Police Commissioner Bill Bratton appealed to the public once again Wednesday to help find the people responsible for attacking two officers during a protest on the Brooklyn Bridge over the weekend. The plea came as the NYPD identified a seventh suspect and nine witnesses, and offered a $12,000 reward.

The two officers, Lt. Patrick Sullivan and Lt. Phil Chan, were attacked as they tried to arrest 29-year-old Eric Linsker, who was accused of trying to throw a garbage can into the road, police said.

Speaking at police headquarters, Bratton said it is "to the benefit" of the organizers and participants to work with the NYPD and help catch the "agitators and the anarchists" that are taking advantage of the protests.

"Their world is a very different world oftentimes than the world the rest of us live in," Bratton said. "They don't like government, they don't like society, they don't like anything."

The photos released by the NYPD show several people watching the incident, including two different couples and two people who appear to have video cameras.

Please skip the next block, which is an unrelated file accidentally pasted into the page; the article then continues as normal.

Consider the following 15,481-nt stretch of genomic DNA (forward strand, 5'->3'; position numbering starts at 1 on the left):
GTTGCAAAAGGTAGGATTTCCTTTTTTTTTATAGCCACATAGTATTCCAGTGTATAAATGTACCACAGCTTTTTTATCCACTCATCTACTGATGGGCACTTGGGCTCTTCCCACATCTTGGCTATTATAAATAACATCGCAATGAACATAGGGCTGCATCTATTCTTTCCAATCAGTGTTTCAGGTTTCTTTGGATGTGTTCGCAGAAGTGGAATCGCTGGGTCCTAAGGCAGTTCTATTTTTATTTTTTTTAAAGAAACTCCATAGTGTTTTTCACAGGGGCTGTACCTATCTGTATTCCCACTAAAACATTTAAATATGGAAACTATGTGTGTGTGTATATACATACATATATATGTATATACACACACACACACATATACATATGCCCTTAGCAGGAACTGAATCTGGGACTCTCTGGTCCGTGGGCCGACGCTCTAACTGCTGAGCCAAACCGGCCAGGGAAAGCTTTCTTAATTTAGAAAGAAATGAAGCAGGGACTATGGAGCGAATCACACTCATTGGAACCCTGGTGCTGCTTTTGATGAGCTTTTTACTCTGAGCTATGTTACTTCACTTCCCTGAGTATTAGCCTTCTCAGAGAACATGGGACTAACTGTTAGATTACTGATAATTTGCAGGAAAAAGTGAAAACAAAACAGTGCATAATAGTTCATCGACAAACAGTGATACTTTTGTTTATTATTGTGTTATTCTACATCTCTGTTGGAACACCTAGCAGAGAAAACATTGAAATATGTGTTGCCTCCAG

"This investigation has progressed," said William Aubry, Manhattan chief of detectives. "These witnesses here were picked out because I believe that they played a significant role that could help us either identify some of the suspects or provide video footage, a clearer image of each of the suspects as well."

While Linsker was able to initially run away, police said they found his backpack on the bridge, which contained a black ski mask, three hammers wrapped in plastic and a small amount of marijuana. Linsker's attorney could not be reached for comment.

Chan sustained a broken nose and Sullivan sustained multiple cuts and bruises during the altercation, police said. The plainclothes officers, both from the department's legal bureau, wore NYPD jackets identifying them as police.

Bratton said the department will continue to monitor the protests.

"These tend to ebb and flow. If there's significant events occurring, they will ramp up. If things stay quiet, they'll ramp down. That's just the nature of them," Bratton said. "We are capable of working with whatever size they are and we will continue to stay abreast of them as they change over time. The principal focus on the department is to ensure there are no large-scale disturbances, violence, injuries to anybody living or working in this city. To date, by and large, that has worked quite well for us."